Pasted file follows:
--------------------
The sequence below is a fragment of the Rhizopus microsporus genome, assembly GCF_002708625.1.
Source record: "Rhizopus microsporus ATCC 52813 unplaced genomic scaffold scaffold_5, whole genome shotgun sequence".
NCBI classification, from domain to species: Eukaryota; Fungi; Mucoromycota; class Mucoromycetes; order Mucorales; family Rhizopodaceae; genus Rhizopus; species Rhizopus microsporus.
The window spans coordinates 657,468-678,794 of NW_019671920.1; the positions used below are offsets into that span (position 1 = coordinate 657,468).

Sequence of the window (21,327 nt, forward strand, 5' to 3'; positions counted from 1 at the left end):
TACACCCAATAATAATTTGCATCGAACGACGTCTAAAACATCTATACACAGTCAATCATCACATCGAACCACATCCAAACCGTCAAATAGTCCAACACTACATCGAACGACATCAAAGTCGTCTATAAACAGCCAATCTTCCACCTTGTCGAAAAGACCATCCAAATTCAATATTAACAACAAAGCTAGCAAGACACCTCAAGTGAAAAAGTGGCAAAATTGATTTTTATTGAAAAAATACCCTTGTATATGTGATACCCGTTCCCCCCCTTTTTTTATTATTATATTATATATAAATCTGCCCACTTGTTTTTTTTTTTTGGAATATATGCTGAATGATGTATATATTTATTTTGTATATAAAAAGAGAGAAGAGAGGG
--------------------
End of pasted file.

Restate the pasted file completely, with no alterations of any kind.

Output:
The sequence below is a fragment of the Rhizopus microsporus genome, assembly GCF_002708625.1.
Source record: "Rhizopus microsporus ATCC 52813 unplaced genomic scaffold scaffold_5, whole genome shotgun sequence".
NCBI classification, from domain to species: Eukaryota; Fungi; Mucoromycota; class Mucoromycetes; order Mucorales; family Rhizopodaceae; genus Rhizopus; species Rhizopus microsporus.
The window spans coordinates 657,468-678,794 of NW_019671920.1; the positions used below are offsets into that span (position 1 = coordinate 657,468).

Sequence of the window (21,327 nt, forward strand, 5' to 3'; positions counted from 1 at the left end):
TACACCCAATAATAATTTGCATCGAACGACGTCTAAAACATCTATACACAGTCAATCATCACATCGAACCACATCCAAACCGTCAAATAGTCCAACACTACATCGAACGACATCAAAGTCGTCTATAAACAGCCAATCTTCCACCTTGTCGAAAAGACCATCCAAATTCAATATTAACAACAAAGCTAGCAAGACACCTCAAGTGAAAAAGTGGCAAAATTGATTTTTATTGAAAAAATACCCTTGTATATGTGATACCCGTTCCCCCCCTTTTTTTATTATTATATTATATATAAATCTGCCCACTTGTTTTTTTTTTTTGGAATATATGCTGAATGATGTATATATTTATTTTGTATATAAAAAGAGAGAAGAGAGGG